Just a handful of "standout" racehorses a year would qualify for Deputy Prime Minister Winston Peters' $4.8 million tax break, according to the racing industry.
Some are concerned that so few horses would meet the tax deduction threshold and have called for a rethink on what constitutes a "standout yearling".
According to Budget documents from Treasury, a "standout yearling" is identified by the "virtue of its bloodlines, looks and racing potential".
In Budget 2018, Peters earmarked $4.8 million over the next four years for tax deductions to be claimed for the costs of high-quality horses acquired with the intention to breed.
To qualify for the tax deduction, the horse would need to be worth at least $402,000 and must have been bought by a New Zealand resident who was a first-time horse breeding investor.
According to data from Karaka horse sales, – the biggest race and breeding horse sale of the year – which was read to MPs at this morning's Finance and Expenditure select committee, the number of horses that would have met that threshold this year was just two.
Chapman Tripp Partner David Patterson, who was representing the racing bloodstock industry at the committee hearing, said the industry's concern was that the legislation, as proposed, "may not deliver the intended benefit to the industry."
He said the number of horses that should qualify for the tax deduction needs to be closer to 20 or 30, not a just a few.
"We want to make sure policy delivers the [Deputy Prime] Minister's intention. At the moment, we're not 100 per cent sure it does."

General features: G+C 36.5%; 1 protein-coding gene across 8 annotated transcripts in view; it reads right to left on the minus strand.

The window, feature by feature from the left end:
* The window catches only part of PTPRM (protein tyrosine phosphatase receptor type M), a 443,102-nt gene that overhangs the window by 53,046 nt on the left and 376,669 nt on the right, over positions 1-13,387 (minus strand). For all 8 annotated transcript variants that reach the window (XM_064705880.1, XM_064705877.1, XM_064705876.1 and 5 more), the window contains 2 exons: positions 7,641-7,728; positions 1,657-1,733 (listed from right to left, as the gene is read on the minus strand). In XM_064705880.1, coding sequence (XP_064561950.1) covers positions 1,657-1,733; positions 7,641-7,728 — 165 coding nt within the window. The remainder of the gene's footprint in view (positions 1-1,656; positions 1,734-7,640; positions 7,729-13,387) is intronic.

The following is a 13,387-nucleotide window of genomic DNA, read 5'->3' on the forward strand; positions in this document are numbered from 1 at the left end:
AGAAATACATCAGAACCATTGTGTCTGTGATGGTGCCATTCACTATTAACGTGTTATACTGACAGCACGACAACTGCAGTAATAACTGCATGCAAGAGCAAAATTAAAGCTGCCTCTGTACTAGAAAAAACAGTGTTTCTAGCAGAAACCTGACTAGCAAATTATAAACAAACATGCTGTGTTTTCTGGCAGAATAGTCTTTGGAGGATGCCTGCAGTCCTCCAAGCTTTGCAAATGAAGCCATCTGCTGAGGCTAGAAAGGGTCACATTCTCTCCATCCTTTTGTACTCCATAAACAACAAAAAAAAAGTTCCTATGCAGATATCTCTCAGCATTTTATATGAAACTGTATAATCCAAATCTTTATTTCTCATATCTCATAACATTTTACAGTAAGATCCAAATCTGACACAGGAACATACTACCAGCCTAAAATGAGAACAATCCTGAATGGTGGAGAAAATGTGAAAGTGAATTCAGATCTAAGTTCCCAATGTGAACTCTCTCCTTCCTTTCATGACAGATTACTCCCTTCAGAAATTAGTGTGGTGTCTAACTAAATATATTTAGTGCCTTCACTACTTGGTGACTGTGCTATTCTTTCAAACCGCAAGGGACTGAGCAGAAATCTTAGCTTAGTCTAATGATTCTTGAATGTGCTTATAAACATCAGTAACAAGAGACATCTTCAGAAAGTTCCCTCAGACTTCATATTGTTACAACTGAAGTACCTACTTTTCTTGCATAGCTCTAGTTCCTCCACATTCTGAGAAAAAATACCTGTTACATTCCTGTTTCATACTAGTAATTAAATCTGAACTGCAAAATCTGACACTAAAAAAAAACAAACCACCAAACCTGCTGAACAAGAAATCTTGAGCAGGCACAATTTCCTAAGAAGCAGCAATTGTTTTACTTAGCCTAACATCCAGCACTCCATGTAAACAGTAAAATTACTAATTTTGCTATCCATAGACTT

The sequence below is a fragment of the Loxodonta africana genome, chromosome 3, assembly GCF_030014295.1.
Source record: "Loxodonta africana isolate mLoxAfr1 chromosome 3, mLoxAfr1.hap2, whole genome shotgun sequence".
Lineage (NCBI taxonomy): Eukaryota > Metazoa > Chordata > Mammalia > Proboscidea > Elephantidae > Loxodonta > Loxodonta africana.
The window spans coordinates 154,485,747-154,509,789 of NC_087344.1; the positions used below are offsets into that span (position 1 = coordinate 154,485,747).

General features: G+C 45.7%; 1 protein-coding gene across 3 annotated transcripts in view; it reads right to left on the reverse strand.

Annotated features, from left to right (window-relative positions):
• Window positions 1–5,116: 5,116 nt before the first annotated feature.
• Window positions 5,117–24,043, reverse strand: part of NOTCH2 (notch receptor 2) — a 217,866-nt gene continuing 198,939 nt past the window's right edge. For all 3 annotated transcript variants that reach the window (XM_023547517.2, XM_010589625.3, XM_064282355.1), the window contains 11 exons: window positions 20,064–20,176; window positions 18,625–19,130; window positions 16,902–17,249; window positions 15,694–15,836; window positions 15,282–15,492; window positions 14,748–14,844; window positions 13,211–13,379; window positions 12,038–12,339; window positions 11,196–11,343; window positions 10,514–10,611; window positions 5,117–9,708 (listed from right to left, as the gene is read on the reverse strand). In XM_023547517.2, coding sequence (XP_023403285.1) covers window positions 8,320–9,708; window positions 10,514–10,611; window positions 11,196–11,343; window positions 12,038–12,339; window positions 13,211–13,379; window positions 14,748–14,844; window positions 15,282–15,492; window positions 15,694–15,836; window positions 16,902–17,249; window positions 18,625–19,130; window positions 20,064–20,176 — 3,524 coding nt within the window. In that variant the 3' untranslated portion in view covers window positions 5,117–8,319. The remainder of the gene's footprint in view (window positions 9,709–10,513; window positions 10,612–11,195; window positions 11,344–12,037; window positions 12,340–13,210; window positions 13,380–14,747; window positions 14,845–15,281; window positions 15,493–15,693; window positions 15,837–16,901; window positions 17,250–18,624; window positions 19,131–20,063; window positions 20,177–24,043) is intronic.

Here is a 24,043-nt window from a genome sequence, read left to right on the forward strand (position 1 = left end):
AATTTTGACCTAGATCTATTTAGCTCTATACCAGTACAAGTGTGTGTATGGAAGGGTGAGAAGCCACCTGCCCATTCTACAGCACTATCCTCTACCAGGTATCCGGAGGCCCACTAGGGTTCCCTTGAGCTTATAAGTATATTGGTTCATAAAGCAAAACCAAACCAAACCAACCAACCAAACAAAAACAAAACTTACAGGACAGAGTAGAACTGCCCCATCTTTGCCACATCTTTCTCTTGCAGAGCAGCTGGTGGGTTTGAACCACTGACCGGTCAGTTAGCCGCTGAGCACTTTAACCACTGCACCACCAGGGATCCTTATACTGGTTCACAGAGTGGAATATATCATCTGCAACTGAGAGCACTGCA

He said currently, breeding investors would have to overcome "a "monumental threshold" to be able to qualify for the tax deduction.
In its submission to the Finance and Expenditure Select Committee, the New Zealand Thoroughbred Breeders' Association said it had "grave concerns" over the current formula of calculating what constitutes a "standout yearling".
"We feel the lowering of the threshold would be advantageous in encouraging new investment."
Earlier this month, Cabinet approved the final design of the bloodstock rules.
In a statement, Peters said quality breeding was the "lifeblood" of the New Zealand racing industry.
"Better tax rules will encourage new investment in bloodstock breeding, and affirms the Government's commitment to New Zealand's racing industry to reach its full potential."
The legislation putting the tax deduction into effect would be enacted in early 2019.
It would have a retrospective start date of 1 January 2019, according to Peters.
"This means it will apply retrospectively to yearlings acquired at the New Zealand National Yearling sales series at Karaka in January 2019."